Vanadium-containing alloys account for the principal use of this metal and it is often a component of hip prostheses and other implants. Significant exposure can arise from prolonged contact with ash and residues from oil-fired burners which take high viscosity fuel oils.
Vanadium-containing dust causes irritation to skin, eyes and lungs. Ingestion of the dust may result in diarrhoea and vomiting. Long term exposure may cause chronic bronchitis. There is some recent concern over the release of metals from the alloys used in the manufacture of joint prostheses. In a proportion of patients there is a breakdown of the joint with percolation of “wear-particles” leading to the release of this and other alloy components into the body.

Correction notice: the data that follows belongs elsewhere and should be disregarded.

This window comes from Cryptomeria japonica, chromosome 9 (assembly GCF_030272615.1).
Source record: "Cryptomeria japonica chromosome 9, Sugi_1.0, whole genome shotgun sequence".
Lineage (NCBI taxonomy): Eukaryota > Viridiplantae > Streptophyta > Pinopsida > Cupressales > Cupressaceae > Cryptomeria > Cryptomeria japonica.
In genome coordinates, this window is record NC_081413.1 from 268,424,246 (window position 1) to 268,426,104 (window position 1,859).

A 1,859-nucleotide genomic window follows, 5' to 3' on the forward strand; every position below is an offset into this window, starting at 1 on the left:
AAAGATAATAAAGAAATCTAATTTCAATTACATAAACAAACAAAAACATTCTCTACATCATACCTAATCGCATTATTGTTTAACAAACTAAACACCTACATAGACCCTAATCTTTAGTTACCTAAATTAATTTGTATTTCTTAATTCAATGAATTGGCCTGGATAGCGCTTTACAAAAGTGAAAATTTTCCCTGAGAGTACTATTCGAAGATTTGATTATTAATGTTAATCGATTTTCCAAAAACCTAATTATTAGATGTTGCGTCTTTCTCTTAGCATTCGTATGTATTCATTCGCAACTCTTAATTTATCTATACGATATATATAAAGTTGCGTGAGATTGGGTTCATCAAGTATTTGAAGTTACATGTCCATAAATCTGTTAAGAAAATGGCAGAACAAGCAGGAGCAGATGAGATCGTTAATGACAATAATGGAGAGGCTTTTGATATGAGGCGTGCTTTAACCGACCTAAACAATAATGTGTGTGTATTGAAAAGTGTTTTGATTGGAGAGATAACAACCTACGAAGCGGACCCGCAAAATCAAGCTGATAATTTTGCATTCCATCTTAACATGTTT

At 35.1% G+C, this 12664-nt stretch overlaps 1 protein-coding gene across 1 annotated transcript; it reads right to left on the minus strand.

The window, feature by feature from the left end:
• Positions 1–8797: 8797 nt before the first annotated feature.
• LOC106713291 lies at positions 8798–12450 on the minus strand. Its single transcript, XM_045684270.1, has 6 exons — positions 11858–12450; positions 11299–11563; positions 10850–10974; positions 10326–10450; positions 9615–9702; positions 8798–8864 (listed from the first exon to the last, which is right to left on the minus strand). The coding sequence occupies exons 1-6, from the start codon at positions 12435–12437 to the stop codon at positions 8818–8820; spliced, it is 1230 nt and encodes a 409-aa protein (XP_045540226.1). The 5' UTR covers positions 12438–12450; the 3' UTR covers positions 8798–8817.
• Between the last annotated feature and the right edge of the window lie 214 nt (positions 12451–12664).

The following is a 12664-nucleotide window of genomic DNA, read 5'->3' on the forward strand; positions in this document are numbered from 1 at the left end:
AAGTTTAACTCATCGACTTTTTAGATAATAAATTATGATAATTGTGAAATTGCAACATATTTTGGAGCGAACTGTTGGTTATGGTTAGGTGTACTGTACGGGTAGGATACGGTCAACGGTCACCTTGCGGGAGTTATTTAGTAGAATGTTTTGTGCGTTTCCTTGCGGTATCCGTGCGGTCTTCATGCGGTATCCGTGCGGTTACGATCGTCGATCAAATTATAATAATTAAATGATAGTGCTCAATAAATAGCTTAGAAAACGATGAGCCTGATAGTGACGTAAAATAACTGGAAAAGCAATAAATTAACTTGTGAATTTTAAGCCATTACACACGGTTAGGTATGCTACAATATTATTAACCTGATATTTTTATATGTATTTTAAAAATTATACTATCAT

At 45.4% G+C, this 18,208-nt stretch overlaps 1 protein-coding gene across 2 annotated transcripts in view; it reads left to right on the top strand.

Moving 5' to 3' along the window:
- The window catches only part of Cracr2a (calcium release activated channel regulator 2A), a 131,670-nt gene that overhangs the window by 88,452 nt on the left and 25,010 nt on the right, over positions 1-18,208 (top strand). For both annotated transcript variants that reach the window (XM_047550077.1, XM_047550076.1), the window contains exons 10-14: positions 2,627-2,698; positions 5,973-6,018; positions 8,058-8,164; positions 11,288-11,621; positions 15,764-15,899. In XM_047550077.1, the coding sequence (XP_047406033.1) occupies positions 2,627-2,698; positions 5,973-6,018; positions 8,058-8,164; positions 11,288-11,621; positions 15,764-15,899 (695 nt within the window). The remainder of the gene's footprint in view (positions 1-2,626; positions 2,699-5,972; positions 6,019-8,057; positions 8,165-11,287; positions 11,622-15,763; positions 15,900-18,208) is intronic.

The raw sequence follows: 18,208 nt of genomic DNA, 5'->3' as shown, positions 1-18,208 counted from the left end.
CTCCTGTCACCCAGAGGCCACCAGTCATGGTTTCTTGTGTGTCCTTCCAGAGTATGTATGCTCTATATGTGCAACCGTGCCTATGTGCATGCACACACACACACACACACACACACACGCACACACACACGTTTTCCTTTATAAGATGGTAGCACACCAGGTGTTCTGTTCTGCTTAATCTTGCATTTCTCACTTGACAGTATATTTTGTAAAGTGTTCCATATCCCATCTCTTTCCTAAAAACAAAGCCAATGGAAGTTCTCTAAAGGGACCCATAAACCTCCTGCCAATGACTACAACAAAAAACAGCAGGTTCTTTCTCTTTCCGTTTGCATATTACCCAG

Laboratory Indices of Exposure
Vanadium is measured in specimens of urine.
Stokinger HE Chapter 29 – Metals, in Patty’s Industrial Hygiene and Toxicology, 3rd Revised Edition, Volume 2A. Eds Clayton GD and Clayton FE. Wiley Interscience, 1981.
Erdmann E, Werdan K, Krawietz W, Schmitz W, Scholz H. Vanadate and its significance in biochemistry and pharmacology. Biochem Pharmacol 1984; 33: 945-50
Arbouine MW, Smith NJ. Determination of vanadium in urine and its application to biological monitoring of occupationally exposed workers. Atomic Spectr 1991; 12: 54-7